ARREST HIM: Southern Down Steam Railway vice president Bob Keogh channels former Prime Minister Billy Hughes in the lead up to the 100th anniversary of the infamous Warwick egg-throwing incident.
ARREST HIM: Southern Down Steam Railway vice president Bob Keogh channels former Prime Minister Billy Hughes in the lead up to the 100th anniversary of the infamous Warwick egg-throwing incident. Jonno Colfs

Warwick Egg incident celebrations next weekend

A MAJOR event in the formative history of Warwick will be brought to life and celebrated around the town on Saturday, November 18.

What became known as the Warwick Egg Incident, was a major turning point in the beginnings of Federation in Australia and led to the formation of the first national police force.

The Warwick egg incident of November 29, 1917 occurred during the second conscription referendum campaign.

Locals Pat and Bart Brosnan threw eggs at then prime minister, Billy Hughes, whose train had stopped at Warwick for him to speak in favour of conscription at a meeting on the railway platform.

Historian Jeff Kildea will visit the region to speak about the events with fellow historian Rodney Sullivan, in a special presentation to be held at St Mary's Hall in Wood St, Warwick, from 10am to 12.30pm on the day.

Mr Kildea said there were many incidents of political violence during the conscription campaign.

"These involved meetings being disrupted or broken up by proponents of one side or the other,” he said.

"But this event stands out for two reasons. Firstly, it involved the prime minister and secondly, it was symptomatic of the deep divisions then within Australian society, which had been exacerbated by the emotions of the hard-fought political campaign over conscription.

"It was Irish Australians v British Australian, Catholics v Protestants, labour v capital, empire loyalists v Australia first nationalists and Queensland v the federal government.”

Following the Warwick incident, Hughes established the Commonwealth police.

This was because Senior Sergeant Henry Kenny, a Queensland police officer of Irish descent, refused to arrest the egg throwers.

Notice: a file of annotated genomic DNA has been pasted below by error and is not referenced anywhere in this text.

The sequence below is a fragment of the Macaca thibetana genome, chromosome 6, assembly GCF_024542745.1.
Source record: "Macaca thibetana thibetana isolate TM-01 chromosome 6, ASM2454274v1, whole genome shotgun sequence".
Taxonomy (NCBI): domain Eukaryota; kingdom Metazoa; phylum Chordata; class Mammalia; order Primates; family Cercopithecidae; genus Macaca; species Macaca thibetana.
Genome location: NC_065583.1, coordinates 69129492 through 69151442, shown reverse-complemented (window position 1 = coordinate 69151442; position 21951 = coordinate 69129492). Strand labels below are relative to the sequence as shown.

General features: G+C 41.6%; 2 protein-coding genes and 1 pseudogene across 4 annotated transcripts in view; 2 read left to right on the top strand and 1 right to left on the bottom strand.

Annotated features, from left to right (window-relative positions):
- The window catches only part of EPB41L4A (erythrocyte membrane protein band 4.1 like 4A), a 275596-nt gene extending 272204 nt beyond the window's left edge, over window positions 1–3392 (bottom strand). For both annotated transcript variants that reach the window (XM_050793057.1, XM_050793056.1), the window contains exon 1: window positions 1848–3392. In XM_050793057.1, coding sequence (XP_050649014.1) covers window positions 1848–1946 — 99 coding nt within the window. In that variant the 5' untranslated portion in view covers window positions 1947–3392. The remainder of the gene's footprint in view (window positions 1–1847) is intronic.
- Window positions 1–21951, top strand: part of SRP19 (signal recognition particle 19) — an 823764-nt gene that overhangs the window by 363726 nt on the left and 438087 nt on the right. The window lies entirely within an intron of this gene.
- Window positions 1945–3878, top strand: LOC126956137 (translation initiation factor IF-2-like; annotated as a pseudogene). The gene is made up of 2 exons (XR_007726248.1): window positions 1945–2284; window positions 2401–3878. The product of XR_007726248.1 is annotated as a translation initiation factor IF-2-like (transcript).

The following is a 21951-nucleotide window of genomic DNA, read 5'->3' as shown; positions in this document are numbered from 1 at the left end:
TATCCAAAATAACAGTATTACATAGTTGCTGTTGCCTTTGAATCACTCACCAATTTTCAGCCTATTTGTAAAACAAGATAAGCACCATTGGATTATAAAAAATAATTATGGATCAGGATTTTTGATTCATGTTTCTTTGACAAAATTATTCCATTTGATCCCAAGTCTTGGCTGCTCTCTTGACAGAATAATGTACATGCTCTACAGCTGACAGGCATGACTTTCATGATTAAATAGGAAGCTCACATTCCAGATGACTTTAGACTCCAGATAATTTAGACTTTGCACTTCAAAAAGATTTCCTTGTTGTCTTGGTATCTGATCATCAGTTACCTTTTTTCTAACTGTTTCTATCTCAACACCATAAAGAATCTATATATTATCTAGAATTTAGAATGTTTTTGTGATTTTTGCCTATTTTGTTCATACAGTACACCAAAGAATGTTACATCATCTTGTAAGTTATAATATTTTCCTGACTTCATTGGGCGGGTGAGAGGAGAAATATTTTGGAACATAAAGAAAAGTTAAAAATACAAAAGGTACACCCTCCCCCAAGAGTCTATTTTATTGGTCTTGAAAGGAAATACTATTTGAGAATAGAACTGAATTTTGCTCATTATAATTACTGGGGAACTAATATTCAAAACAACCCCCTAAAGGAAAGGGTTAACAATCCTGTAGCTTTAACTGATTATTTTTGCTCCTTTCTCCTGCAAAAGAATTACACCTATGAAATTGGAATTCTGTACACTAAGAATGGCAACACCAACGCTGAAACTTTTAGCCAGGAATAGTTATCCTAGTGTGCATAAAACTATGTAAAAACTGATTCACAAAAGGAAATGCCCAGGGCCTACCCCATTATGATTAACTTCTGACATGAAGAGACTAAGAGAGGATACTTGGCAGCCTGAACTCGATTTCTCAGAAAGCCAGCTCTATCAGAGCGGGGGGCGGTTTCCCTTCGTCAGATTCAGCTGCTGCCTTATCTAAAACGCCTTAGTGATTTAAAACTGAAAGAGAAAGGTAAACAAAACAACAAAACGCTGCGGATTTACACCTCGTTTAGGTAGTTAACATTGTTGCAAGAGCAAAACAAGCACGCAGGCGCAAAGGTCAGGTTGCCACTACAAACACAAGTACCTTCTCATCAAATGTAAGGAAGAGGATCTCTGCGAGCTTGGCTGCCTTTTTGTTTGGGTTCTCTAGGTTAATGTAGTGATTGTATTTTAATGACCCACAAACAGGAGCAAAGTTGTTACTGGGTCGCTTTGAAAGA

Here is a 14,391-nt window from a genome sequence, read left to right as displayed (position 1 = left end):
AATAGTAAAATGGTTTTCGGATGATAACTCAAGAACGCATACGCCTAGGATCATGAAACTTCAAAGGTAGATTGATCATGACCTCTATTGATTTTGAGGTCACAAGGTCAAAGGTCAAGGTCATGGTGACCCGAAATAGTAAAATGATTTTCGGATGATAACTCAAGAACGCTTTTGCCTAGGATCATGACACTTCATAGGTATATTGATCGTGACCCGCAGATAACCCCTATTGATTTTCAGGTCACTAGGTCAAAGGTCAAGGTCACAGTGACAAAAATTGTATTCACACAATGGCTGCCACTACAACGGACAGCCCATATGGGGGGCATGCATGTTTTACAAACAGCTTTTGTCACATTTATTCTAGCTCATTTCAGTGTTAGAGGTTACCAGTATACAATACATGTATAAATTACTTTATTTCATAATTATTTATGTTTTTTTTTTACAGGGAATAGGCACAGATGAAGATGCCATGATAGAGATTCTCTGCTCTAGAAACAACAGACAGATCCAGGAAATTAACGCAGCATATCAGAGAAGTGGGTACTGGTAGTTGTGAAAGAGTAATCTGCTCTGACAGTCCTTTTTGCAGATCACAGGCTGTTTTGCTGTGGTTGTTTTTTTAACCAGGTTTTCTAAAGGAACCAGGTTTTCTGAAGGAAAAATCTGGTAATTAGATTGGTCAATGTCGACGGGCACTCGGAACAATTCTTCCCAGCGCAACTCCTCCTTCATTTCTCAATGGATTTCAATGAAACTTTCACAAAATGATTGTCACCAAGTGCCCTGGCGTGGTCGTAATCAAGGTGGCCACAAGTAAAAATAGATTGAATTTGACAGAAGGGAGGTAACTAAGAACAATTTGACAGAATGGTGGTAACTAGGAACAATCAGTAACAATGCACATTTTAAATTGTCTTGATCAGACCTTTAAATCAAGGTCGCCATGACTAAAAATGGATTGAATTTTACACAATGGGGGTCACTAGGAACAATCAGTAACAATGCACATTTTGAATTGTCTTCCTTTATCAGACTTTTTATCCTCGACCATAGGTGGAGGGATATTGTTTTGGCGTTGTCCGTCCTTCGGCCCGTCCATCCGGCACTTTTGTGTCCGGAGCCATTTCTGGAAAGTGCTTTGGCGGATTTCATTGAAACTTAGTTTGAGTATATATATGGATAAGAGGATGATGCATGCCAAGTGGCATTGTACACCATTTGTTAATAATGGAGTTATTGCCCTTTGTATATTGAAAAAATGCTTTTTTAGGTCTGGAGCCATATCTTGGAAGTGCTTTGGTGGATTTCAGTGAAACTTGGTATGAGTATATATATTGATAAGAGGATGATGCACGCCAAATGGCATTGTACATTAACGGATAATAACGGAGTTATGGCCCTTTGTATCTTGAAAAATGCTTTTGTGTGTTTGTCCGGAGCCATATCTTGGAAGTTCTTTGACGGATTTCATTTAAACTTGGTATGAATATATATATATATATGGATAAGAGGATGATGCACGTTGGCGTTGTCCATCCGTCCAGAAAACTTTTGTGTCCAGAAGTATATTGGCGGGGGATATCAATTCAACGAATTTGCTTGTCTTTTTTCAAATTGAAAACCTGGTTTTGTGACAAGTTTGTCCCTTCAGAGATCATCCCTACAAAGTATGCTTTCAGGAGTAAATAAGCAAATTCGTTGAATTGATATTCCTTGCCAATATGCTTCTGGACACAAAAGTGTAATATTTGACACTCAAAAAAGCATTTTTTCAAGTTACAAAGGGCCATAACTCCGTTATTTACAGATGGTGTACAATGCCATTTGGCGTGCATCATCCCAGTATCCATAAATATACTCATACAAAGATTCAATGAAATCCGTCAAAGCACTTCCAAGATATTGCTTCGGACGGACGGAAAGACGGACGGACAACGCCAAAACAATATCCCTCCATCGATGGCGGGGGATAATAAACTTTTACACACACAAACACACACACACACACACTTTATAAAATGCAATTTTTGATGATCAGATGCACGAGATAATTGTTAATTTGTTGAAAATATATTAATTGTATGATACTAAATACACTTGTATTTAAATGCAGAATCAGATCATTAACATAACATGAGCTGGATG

Believing the issue to be a jurisdictional one, a local police officer, Sergeant Kenny, said he answered to the Queensland government only.

This enraged the Prime Minister further and he promptly re-boarded his train and left Warwick vowing to address the situation

The Queensland premier at the time was TJ Ryan, an Australian of Irish descent, who was strongly opposed to conscription.

The day of celebration will include many events and presentations including:

History Seminar: (St Mary's Hall, Wood Street)

Historians from University NSW and Queensland Rail make sense of the Warwick Egg incident. From 10am to 12.30pm. To book go to http://www.trybooking.com/RHKS.

The Re-enactment: (Entry by gold coin)

The event starts on the Warwick Railway Station platform at 1pm and will include official welcomes, and entertainment, with the full re-enactment of events beginning at 2pm.

Guests are invited to head along in period costume and be part of the action.

Barbecue hosted by Warwick Sunrise Rotary.

Held at the goods shed at the railway station the barbecue will run from 11am to 4pm.

Goods Shed Display: Railway memorabilia and photographs.

Includes display by Queensland Rail Historian, Greg Hallam. Open from 10am to 4pm

Dinner: ($30 per person, with entry by pre-paid ticket, Bookings 46619788)

In the evening, Southern Downs Steam Railway will hold a dinner in the historic sandstone Goods Shed from 7pm.

AFP Display at Warwick Art Gallery

Historical display featuring 100 years of federal policing in Australia.



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